I guess then if I want all 8 drives (on my 8 bay JBOD Enclosure) to show up individually on my WD TV Live Hub then my only option is to have the 8 bay enclsoure connected to my PC and have it stream to my WD TV Live Hub Downstairs?
Yes, and no. As I say, it depends on the enclosure. Some are capable of presenting the drives as a single volume… but the catch is you have to format them that way to begin with. If your enclosure did support that, but isn’t set up that way, you’d have to wipe everything on all the drives and start all over again. So, without starting from scratch, as far as I know you would have to access it over a network, yes.
Anyone have success with doing just that?
Not me personally, but yes, folks have had success with enclosures… both ways, in fact. People have come back to say that their appearing-as-a-single-volume-enclosure has worked just fine. People have also used enclosures over the network, where multiple drives are presented, without a hitch, and come here to ask if there’s any way to get all the drives recognized if connected directly to the WDTV instead of over the network (and, so far the answer has been “no”). So, we do appear to have evidence that both ways work.
any issues that I may run into?
As long as your network is working right, and your files are shared properly, there shouldn’t be any issues. Some folks get network shares to work just fine right off the bat, and others seem to have no end to their headaches of trying to get them to work.
The main “issue” with connecting over the network is the bitrate of the files. If you access the files from an attached USB drive, or over a DLNA server, the WDTVs will pretty much play anything. But there seems to be an issue with Samba talking to PCs (Samba = Network Shares). Once the bitrate of the file starts getting above 20Mbit/sec, Samba may not be able to keep up and your files may stutter. If all your files are below that, you should be fine. If you have high-bitrate files (such as BluRay rips that haven’t be re-compressed/re-encoded), you may find that you either need to spend the time re-encoding them, or you’d have to access them over a Media Server instead of with Network Shares.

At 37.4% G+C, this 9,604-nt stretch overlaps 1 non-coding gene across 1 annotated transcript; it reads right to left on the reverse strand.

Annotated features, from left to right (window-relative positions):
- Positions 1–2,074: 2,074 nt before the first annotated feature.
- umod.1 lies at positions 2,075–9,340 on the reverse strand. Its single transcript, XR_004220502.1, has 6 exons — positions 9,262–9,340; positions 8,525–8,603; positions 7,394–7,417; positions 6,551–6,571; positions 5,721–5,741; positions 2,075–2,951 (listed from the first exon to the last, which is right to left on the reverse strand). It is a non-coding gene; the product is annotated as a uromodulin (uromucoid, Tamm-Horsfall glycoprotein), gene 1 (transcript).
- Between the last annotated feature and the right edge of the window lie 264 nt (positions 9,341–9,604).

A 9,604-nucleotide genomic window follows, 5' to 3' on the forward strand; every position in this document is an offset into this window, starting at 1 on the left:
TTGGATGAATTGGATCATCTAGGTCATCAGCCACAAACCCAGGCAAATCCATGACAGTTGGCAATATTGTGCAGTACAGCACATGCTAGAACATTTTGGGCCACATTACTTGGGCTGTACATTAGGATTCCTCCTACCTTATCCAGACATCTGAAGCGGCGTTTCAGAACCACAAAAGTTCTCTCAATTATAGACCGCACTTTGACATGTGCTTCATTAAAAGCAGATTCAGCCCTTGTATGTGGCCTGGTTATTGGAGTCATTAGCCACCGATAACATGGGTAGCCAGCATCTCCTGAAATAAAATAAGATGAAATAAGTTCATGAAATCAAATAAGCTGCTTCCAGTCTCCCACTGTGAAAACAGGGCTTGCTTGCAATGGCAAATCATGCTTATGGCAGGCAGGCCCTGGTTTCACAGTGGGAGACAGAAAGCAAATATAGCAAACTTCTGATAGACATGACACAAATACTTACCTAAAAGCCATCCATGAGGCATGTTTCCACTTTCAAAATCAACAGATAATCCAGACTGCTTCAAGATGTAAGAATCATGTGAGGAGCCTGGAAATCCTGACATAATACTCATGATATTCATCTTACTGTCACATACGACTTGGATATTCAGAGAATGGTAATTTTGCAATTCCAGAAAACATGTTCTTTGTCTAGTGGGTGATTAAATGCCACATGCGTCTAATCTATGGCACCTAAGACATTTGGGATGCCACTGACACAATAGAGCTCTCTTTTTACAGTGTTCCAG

Does the WD TV Live Hub officially support that? Any other alternatives?
The WDTVs don’t/can’t know how the PC is reading the files. Even sticking with Windows PCs specifically, and leaving the WDTVs out of it for the minute, if you have a Win7 PC that fully supports large drives, another PC on the network, running earlier versions of Windows, has no problems accessing the files, even if that Windows doesn’t support large drives. All that matters is that the network works and that the PC the drive/enclosure is attached to can read the drive/enclosure. So, since the WDTVs officially support Windows Sharing through Samba, the WDTVs would officially support any device connected to a shared network computer, as long as the computer supports the device attached to it.
That I know of, there aren’t any alternatives. As I say, if your drives weren’t already filled and if the enclosure supported it, you could “turn it into” one huge drive, and then it should work fine attached directly to the WDTV over USB. But, if the enclosure doesn’t support spanning into one volume and/or you don’t want to re-format/re-install 24TB worth of media, then the only way I know of is to attach the enclosure drectly to a PC (or possibly a router) and then access it over the LAN. As I say, if all your files are under about 15 or 20 Mbit/sec, you should have no problems. I have no problems with 1080p .mkv rips over my 10/100 network. If you have high-bitrate files and don’t want to re-encode everything, you’d have to find a Media Server that will serve that file type, and access them from Media Server instead of Network Shares.